Last week I reviewed a book that touches upon the issue of losing a loved one. This week I present a book that can be used to introduce the issue of death to children in a light and playful way. Given that it also includes imagery related to Día de los Muertos and celebrates Mexican traditions, it’s a great addition to your classroom discussions about this holiday. An Américas Award winner in 2003 and Pura Belpré Award winner in 2004, Just A Minute!: A Trickster Tale and Counting Book, (ages 4-8) written and illustrated by Yuyi Morales, is a wonderful book that mixes multicultural literature with bilingual elements and math.
Here is a description from Goodreads:
“In this original trickster tale, Señor Calavera arrives unexpectedly at Grandma Beetle’s door. He requests that she leave with him right away. “Just a minute,” Grandma Beetle tells him. She still has one house to sweep, two pots of tea to boil, three pounds of corn to make into tortillas — and that’s just the start! Using both Spanish and English words to tally the party preparations, Grandma Beetle cleverly delays her trip and spends her birthday with a table full of grandchildren and her surprise guest. This spirited tribute to the rich traditions of Mexican culture is the perfect introduction to counting in both English and Spanish. The vivacious illustrations and universal depiction of a family celebration are sure to be adored by young readers everywhere.”
The story begins with Señor Calavera knocking on Grandma Beetle’s door, and telling her it is time for her to come along with him. Grandma Beetle says “Just a Minute, I will go with you right away, I have just one house to sweep.” This phrase is repeated as she incrementally prepares for a celebration. She has two pots of tea to boil, three pounds of corn to make into tortillas, four fruits to slice, and on and on. This repeated format includes the Spanish translations for the numbers as Señor Calavera counts the objects.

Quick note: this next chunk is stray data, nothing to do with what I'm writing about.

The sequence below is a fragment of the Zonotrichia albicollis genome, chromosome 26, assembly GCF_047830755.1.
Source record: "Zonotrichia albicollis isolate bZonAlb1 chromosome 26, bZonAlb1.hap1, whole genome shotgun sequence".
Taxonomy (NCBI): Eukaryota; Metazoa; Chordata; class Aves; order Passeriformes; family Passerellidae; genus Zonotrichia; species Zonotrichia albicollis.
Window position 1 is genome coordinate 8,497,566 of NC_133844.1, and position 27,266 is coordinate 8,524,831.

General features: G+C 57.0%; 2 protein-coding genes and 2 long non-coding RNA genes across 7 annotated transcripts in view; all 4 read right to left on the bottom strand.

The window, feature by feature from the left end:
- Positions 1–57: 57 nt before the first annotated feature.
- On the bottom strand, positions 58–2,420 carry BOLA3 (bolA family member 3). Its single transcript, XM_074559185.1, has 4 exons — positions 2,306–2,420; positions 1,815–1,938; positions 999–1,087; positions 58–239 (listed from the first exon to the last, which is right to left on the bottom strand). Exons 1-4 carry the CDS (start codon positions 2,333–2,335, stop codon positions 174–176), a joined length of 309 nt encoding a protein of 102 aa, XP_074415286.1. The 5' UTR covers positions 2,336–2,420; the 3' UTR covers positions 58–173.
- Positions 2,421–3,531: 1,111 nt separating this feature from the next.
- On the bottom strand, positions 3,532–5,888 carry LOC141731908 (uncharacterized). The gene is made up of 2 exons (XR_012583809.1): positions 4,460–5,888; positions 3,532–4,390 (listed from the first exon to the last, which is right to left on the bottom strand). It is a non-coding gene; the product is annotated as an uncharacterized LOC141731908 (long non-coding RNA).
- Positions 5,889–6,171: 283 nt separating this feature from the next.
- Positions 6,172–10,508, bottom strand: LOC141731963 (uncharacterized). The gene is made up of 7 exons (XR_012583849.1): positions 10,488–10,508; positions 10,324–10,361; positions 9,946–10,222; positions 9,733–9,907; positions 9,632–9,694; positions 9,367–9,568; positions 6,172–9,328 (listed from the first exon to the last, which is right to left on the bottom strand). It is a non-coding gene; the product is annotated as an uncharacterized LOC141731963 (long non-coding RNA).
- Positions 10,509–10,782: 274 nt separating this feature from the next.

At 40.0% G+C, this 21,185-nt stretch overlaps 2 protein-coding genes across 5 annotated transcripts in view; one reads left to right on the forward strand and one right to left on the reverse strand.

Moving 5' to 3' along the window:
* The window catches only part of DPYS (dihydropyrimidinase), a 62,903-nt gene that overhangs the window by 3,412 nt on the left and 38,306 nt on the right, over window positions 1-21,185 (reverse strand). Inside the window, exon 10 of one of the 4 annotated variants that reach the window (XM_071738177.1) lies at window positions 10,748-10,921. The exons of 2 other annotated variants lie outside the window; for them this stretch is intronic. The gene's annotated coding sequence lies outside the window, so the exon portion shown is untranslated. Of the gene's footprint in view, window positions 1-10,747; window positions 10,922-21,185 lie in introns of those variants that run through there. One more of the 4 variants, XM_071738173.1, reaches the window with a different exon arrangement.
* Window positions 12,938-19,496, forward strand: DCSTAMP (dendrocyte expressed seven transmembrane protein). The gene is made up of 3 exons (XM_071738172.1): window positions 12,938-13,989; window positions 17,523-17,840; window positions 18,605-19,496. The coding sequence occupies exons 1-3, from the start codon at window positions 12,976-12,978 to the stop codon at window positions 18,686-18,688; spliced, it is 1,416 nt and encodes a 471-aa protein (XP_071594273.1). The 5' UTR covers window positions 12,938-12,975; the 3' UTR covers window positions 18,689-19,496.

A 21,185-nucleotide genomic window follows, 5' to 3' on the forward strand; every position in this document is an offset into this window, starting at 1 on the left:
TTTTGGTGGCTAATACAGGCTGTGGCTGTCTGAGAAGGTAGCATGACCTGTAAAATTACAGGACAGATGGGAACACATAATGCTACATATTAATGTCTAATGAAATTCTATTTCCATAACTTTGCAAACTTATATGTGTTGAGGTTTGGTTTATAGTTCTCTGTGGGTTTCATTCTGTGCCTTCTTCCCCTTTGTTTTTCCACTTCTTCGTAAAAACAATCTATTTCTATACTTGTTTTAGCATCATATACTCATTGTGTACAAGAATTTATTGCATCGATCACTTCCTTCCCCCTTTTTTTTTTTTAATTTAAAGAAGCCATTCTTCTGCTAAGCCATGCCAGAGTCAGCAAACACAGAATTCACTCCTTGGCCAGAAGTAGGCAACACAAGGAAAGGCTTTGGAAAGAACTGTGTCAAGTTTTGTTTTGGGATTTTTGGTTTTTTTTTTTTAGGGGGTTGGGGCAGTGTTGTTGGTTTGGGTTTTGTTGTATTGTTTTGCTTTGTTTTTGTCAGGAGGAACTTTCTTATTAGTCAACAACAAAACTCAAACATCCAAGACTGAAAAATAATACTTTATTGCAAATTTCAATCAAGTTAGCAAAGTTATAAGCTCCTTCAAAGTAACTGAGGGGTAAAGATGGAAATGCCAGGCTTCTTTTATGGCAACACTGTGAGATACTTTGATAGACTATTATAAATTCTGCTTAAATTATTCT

Grandma Beetle fills seven piñatas with candy and then arranges eight platters of food before finally, her nine grandchildren come through her door. She invites Señor Calavara to be the tenth guest of what turns out to be…her birthday party! They all have a great time and when Grandma Beetle finally says she’s ready to go with him, Señor Calavara is gone! Grandma Beetle successfully outwits Señor Calavara, a fact which is made apparent by the way in which she winks at the reader on the last page and shows a note that Señor Calavara left behind. He says the party was a scream and that he wouldn’t miss her next birthday party for anything in the world.
The illustrations are made up of bold, vivid colors and include interactive elements that children will enjoy, such as spotting the little black and white kitten found on each page. Though the bilingual aspect is minimal (the only words in Spanish are the numbers 1-10), it is still a great tool to teach children how to count in Spanish. It also effectively reflects Mexican culture through the depictions of Señor Calavara, the foods, piñatas, and birthday celebration.
The book is a useful tool for introducing Día de los Muertos to young readers. In a purely visual sense, Señor Calavera mimics the traditional, whimsical skeletal figures often created to accompany the holiday, and the vibrant colors draw upon Mexican culture. More conceptually, Grandma Beetles’ celebratory interaction with death reflects the revelry that marks Día de los Muertos customs. These visual and textual elements thus make this title a great selection for teaching children about the holiday and getting them to acknowledge death in a lighthearted way.
Check out the amusing sequel to this book, Just In Case: A Trickster Tale and Spanish Alphabet Book, in which Señor Calavara comes back for another of Grandma Beetle’s birthday parties and labors over finding her a suitable gift.
If you plan on using this book with your students, there are a number of helpful resources:
- Created for the Américas Award, Linda Kreft has written a classroom guide that ties the book to National Art, Language Art, and Social Studies Standards.
- Chronicle Books produced a beautifully-illustrated Teachers Guide for grades K-3.
- Yuyi Morales’ website has numerous resources that explain her process of creating the book including the character Señor Calavara.
Images: Illustrations from Just A Minute!: A Trickster Tale and Counting Book. Illustrator: Yuyi Morales